Jim’s career is well documented from his original meeting with Colin Chapman, where Chapman beat him in a race where they both drove Lotus Elans, to his two world championships, to the two others he lost to mechanical failure in the last race of the season. His win at Indianapolis, the second ‘win’ that was credited to Graham Hill although most people believe that was due to a lap scoring error. His second place at Indy to Parnelli Jones whose car was spewing out oil but the officials refused to black flag him because the didn’t want a ‘furriner’ in ‘one of them funny little cars’ to win.

After that race which was his first visit to Indy he demonstrated the well disguised steeliness in his personality by insisting Chapman took his car to another oval race. They went to Milwaukee and won.

Clark would race anything. He famously raced the Lotus Cortina in the British saloon car championship and won that. The images of him three-wheeling that car around a track have gone down in legend. He raced sportscars, he almost won the RAC rally, he even raced in NASCAR.

Nowadays all that matters is a driver’s results in the F1 world championship. Jim Clark contested 72 races and won 25 of them; a record number of wins at the time. He took 33 pole positions which was also a record. The most telling statistic is that, although he won 25 races, he only finished second once. If the car was good enough to win, he won. Of course Lotuses had two distinct features: they were quick and they were fragile and Jim lost a lot of wins because the car broke down while he was leading. He was very much the driver who liked to get pole, make a good start and lead from the front. He drove for seven full seasons and won two championships in 1963 and 1965. He also lost the 1962 and 1964 championship to mechanical problems in the last race of each year. With a little bit of luck he could have won the majority of the championships he completed.

In 1963 he won a record 7 races in one season. There were ten races in the season with the driver’s best six scores to count. So not only did he score the maximum number of championship points he had a win to spare. However it could be argued he was more dominant in 1965. After 7 world championship races he had won six and again a driver’s best six scores counted so he was champion by August 1st. He did not win the Monaco GP but that was because he was winning the Indianapolis 500 instead.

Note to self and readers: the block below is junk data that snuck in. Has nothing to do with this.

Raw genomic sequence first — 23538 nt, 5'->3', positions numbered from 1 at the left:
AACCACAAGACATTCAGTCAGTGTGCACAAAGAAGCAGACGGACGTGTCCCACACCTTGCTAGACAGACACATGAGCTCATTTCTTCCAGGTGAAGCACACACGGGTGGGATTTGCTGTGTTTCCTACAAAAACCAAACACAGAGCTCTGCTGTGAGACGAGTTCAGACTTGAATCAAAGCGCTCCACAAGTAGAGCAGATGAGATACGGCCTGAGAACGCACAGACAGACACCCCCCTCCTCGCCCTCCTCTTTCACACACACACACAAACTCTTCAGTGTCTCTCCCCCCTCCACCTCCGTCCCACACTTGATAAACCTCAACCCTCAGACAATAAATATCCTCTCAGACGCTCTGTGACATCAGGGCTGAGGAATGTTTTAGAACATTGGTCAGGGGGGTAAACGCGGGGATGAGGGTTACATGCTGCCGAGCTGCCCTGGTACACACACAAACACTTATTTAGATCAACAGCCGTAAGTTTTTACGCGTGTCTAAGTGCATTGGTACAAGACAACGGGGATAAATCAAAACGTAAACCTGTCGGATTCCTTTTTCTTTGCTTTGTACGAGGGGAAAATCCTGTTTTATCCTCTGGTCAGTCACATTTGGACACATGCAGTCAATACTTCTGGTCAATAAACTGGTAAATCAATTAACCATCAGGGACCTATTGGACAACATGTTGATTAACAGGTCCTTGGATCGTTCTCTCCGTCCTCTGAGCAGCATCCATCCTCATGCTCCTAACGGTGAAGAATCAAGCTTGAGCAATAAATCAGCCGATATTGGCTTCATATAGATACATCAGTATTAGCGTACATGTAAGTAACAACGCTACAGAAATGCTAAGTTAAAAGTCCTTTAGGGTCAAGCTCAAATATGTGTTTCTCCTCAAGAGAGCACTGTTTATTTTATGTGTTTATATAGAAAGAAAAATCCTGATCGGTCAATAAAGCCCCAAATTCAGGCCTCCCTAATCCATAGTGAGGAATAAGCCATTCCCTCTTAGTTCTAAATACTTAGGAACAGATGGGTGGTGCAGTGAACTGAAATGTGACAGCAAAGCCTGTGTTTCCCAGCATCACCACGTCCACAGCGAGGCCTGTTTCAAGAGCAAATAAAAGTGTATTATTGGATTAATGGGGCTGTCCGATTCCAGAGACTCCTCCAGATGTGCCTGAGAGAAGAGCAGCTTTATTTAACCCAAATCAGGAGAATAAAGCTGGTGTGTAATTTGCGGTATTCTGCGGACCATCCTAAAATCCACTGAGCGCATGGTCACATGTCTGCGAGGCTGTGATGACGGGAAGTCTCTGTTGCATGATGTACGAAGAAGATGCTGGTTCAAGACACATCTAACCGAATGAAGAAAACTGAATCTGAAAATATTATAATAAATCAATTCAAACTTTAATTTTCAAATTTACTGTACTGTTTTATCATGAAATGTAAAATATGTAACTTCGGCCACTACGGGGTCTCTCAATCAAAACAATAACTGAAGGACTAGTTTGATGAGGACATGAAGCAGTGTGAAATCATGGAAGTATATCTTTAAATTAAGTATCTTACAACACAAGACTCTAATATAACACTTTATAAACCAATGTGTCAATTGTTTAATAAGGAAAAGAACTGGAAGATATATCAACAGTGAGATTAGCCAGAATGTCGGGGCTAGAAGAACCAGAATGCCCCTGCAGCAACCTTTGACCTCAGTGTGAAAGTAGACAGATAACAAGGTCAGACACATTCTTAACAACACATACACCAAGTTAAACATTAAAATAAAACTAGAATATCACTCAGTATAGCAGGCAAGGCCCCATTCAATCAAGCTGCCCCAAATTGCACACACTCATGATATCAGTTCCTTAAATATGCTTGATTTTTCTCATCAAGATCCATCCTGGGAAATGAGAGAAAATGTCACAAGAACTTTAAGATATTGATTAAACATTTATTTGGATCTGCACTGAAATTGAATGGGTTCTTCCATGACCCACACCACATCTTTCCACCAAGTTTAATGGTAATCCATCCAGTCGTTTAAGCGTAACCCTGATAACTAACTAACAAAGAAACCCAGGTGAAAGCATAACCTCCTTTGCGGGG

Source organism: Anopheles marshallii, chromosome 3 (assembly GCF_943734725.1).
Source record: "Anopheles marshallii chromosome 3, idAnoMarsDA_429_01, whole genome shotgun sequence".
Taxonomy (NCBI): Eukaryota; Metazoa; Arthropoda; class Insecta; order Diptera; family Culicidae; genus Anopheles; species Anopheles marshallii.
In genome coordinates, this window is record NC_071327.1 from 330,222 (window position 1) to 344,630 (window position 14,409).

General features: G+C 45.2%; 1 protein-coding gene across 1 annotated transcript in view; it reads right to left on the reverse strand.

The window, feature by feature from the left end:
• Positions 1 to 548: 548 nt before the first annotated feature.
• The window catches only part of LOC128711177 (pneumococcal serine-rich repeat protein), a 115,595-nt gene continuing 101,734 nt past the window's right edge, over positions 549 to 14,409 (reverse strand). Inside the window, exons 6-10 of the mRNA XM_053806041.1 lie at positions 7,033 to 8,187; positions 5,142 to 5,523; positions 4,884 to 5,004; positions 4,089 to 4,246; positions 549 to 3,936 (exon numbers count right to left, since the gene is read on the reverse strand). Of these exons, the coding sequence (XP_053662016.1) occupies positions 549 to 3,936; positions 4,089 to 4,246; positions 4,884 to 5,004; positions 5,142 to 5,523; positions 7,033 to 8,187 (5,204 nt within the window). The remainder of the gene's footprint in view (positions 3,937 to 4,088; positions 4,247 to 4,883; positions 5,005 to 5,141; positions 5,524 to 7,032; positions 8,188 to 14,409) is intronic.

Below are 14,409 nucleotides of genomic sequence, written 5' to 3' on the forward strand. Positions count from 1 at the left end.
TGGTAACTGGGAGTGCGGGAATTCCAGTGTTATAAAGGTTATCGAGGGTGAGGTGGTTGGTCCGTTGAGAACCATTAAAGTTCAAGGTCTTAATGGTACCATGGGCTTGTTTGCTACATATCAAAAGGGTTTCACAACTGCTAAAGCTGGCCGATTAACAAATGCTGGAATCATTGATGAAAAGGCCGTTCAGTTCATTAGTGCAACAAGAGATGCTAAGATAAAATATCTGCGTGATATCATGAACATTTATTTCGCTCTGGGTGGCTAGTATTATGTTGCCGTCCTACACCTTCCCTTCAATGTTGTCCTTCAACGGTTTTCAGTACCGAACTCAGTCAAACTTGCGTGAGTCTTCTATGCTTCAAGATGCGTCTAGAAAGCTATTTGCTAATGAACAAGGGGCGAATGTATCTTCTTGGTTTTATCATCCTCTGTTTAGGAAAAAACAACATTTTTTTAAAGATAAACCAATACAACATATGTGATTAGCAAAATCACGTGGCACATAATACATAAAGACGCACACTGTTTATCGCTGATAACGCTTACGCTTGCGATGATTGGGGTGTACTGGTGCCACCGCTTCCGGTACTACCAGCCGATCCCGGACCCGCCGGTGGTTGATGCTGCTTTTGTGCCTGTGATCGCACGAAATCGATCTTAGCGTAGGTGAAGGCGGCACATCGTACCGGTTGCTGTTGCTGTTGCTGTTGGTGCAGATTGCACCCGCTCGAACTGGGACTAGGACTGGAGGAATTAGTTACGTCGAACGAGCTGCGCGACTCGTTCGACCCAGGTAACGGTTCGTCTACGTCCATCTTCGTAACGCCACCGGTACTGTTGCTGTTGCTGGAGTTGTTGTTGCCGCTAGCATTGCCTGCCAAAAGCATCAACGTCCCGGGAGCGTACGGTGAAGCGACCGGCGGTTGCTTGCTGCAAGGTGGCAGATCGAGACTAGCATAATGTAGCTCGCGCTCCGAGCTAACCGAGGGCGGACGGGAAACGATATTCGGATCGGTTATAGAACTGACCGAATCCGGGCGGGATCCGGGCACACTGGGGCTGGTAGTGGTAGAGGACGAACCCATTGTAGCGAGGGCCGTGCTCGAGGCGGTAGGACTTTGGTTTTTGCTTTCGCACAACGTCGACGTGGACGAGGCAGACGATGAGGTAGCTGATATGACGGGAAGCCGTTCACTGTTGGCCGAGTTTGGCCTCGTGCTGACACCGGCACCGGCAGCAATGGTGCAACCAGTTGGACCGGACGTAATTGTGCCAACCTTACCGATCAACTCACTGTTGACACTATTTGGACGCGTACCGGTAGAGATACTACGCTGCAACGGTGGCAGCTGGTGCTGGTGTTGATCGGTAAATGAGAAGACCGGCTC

During the winters of the 1960s top racing drivers did not spend weeks on end pounding round Barcelona, testing endless new pieces of carbon fibre. They decamped en masse to Australia and New Zealand for the Tasman series. This championship was run for formula one cars but with 2.5 litre engines. The championship ran for six seasons from 1964 to 1969 and was made up of 4 races in each country. Jim Clark contested the four of these championships and won three of them.

Jackie Stewart tells a story about Jim Clark that shows the difference between the assured, confident racing driver in total control of his environment and Jim the man. The two of them were in the USA and arrived at a railroad crossing in open country. According to Stewart they could see about two miles in each direction with no-one else around and Clark, who was driving, turned to Stewart and asked if he thought it was safe to cross.

At his funeral Jim Clark’s father pulled Dan Gurney aside and told him that he should know that he was the only driver Clark feared on the track. Gurney admits to shedding a tear that not only did the great man rate him so highly but his father took time out of what was a personally tragic time to tell him.

Jim Clark was regarded by all of his peers as the best driver of his generation. There really was no debate on the subject. Clark drove at a perilous time to be a racing driver and the fact that the universal reaction to his death was shock that it could happen to him tells you all you need to know about how he was regarded. The corollary of course was that if it could happen to him, it could happen to anyone and all of a sudden they all felt more vulnerable than they ever had.

Jim Clark was the greatest driver of his time. Was he the best ever?